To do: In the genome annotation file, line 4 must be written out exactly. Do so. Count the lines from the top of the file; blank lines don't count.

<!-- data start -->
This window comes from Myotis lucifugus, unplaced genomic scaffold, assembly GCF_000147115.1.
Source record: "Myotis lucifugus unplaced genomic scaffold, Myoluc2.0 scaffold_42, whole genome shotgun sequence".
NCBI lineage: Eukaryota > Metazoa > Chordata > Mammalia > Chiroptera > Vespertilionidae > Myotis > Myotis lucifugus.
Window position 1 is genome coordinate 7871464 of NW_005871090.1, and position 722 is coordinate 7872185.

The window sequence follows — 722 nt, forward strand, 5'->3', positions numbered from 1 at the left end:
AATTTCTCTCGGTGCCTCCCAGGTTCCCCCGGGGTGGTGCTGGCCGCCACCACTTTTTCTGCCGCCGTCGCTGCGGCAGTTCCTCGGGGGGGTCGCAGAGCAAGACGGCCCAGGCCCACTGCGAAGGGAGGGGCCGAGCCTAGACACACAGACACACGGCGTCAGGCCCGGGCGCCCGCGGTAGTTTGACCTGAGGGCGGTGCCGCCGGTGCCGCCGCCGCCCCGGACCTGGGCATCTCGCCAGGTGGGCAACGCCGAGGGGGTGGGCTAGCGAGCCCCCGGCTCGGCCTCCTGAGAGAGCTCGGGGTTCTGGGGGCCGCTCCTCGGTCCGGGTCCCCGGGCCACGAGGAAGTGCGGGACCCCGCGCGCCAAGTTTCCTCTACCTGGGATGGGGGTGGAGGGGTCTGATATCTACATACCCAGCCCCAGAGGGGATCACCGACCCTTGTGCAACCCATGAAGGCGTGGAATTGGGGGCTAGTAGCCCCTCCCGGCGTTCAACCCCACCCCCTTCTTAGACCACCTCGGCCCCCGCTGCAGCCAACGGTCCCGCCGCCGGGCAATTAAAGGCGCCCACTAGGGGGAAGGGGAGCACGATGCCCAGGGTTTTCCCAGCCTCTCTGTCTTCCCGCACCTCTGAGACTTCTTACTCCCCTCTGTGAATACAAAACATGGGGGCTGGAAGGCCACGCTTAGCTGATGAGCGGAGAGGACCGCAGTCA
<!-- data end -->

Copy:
Window position 1 is genome coordinate 7871464 of NW_005871090.1, and position 722 is coordinate 7872185.